I agree with aramis. A mining robot needs to have very strong weapons to dig tunnels in hard rock, and needs to be armored to survive falling rocks. Stanislaw Lem has a story about hunting a damaged mining robot on the Moon (with captain Pirx as the protagonist) and it tells as much explicitly about why this robot has strong armor and laser weapons. What makes this one especially dangerous is that it's not an Asimovian robot and so doesn't have problem killing people after its brain gets confused from a severe physical injury.

Isaac Asimov also has a few stories about mining robots, including Robot AL-76 Goes Astray.


It’s obvious the ship was a primitive mining ship with tiny little rockets. It didn’t even have photon torpedoes, but if that ship goes back in time 200 years, those tiny rockets can do a lot of damage to primitive ships of the past.

All this Borg stuff is nonsense. The Borg didn’t use primitive rockets; powerful ships had Quantum torpedoes, not jet-powered rockets. Nero had a weak ship in the 24th century, but in the past those weak rockets were devastating.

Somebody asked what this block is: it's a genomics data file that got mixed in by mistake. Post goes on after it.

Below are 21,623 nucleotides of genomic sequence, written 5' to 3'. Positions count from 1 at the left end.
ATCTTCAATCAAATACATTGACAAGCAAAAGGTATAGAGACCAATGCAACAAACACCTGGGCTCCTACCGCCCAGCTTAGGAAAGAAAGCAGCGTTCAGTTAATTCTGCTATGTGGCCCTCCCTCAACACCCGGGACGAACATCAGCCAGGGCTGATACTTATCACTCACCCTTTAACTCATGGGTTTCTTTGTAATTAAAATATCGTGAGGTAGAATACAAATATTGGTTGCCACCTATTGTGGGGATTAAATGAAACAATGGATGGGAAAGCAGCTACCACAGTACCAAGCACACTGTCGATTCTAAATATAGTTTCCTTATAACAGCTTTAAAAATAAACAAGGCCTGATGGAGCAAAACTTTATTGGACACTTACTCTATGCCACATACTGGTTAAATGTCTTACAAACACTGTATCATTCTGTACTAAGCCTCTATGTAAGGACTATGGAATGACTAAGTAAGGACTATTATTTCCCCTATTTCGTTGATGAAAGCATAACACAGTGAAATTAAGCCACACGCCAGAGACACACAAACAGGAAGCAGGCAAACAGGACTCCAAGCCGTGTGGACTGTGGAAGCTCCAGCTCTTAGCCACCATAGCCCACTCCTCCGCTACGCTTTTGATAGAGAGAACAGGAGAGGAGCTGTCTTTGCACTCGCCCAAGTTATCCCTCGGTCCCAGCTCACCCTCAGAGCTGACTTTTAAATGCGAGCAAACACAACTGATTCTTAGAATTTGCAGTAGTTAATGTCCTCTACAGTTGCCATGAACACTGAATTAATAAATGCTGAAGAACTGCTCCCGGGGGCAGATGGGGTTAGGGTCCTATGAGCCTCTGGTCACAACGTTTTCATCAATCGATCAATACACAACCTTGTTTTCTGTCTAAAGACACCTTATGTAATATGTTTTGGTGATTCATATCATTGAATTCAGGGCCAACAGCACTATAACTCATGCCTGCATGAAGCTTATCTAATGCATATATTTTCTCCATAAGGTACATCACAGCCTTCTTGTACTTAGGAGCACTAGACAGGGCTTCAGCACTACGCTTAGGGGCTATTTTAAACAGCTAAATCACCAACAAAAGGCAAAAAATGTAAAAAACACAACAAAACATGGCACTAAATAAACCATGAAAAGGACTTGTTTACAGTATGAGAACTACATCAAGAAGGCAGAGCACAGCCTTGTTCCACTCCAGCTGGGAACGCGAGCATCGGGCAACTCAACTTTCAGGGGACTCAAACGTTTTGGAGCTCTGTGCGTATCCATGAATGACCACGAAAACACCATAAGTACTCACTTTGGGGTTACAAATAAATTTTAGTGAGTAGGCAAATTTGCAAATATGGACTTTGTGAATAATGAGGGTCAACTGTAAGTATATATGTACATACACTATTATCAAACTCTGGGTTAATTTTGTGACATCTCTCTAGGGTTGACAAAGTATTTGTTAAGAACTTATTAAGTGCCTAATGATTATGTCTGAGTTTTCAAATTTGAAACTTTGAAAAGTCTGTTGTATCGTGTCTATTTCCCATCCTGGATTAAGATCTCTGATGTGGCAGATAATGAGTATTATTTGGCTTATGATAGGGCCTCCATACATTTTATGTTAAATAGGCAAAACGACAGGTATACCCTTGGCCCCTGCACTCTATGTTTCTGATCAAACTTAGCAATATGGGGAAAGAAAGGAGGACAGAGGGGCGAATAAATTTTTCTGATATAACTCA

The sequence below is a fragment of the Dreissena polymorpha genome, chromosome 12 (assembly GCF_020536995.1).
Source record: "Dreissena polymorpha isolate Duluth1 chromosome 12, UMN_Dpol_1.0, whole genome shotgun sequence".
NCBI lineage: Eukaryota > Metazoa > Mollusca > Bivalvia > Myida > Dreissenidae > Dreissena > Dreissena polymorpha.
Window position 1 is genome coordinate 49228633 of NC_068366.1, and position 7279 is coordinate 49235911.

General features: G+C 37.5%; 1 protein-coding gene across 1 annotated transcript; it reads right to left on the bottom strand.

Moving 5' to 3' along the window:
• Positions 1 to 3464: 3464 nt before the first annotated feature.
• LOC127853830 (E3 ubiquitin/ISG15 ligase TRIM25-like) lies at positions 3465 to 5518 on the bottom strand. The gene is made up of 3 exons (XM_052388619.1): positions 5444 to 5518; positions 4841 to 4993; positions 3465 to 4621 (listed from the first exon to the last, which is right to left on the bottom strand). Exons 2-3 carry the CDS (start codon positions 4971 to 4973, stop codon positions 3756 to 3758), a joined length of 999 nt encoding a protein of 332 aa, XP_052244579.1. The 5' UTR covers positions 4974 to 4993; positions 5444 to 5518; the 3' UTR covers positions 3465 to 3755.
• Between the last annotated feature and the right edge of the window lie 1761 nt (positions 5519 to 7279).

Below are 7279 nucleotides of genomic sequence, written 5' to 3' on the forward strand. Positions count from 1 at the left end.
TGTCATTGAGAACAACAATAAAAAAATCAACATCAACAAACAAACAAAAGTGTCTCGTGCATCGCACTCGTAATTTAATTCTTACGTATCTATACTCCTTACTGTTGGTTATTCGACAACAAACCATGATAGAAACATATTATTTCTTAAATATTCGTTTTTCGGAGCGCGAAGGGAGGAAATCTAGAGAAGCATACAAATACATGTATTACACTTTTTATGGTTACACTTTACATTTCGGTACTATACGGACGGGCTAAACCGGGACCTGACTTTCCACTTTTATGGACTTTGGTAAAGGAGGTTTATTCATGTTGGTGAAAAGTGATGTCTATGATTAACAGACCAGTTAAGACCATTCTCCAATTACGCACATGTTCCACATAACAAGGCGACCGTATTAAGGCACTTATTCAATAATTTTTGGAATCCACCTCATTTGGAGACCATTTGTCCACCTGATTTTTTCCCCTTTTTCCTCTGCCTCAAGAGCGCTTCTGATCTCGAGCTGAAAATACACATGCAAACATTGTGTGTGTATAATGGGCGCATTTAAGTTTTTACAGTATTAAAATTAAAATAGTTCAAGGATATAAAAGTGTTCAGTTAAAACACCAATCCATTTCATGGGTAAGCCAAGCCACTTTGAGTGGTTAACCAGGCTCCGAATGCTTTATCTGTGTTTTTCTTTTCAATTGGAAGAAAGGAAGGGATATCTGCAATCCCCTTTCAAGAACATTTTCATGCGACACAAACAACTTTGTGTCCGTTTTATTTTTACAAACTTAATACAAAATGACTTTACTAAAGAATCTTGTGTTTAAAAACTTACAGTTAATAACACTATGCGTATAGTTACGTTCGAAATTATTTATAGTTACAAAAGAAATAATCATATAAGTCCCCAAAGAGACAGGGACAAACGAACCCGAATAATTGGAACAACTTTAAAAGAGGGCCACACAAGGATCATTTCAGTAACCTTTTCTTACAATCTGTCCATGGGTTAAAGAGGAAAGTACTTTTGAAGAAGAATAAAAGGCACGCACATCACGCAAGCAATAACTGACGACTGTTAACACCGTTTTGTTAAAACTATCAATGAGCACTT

The strange thing is that the Enterprise had photon torpedoes, but Nero had a huge ship; it had to be big to crack asteroids and search for metals. Maybe that’s why it had rockets - to destroy giant asteroids. But in the past the Enterprise was a Constitution-class ship, not a Galaxy-class, so its shields were a lot weaker than the primitive but effective rockets of the 24th century which punched right through them, causing the fleet to be destroyed.

  • A lot of this is related information that I don't see how it answers the question of why it had them in the first place. You do mention a possibility: to crack open big asteroids though. It would be better if you could trim down some of the tangential information and focus on that point and then edit to expand on it and maybe even find some evidence that, that is indeed what they were for rather than the informed speculation you currently have.
    – TheLethalCarrot
    Commented Jul 31, 2020 at 13:33
  • Not so long ago I would have called the Borg connection "nonsense" as well. I was perfectly satisfied with a futuristic mining ship-refinery matching a "primitive" warship. But Star Trek: Picard showed Romulans picking apart a Borg cube. I'm not sure which feature came first in the creative flow of Trek writers, but the bits of information do interlock with each other now.
    – Blaze
    Commented Jul 31, 2020 at 16:24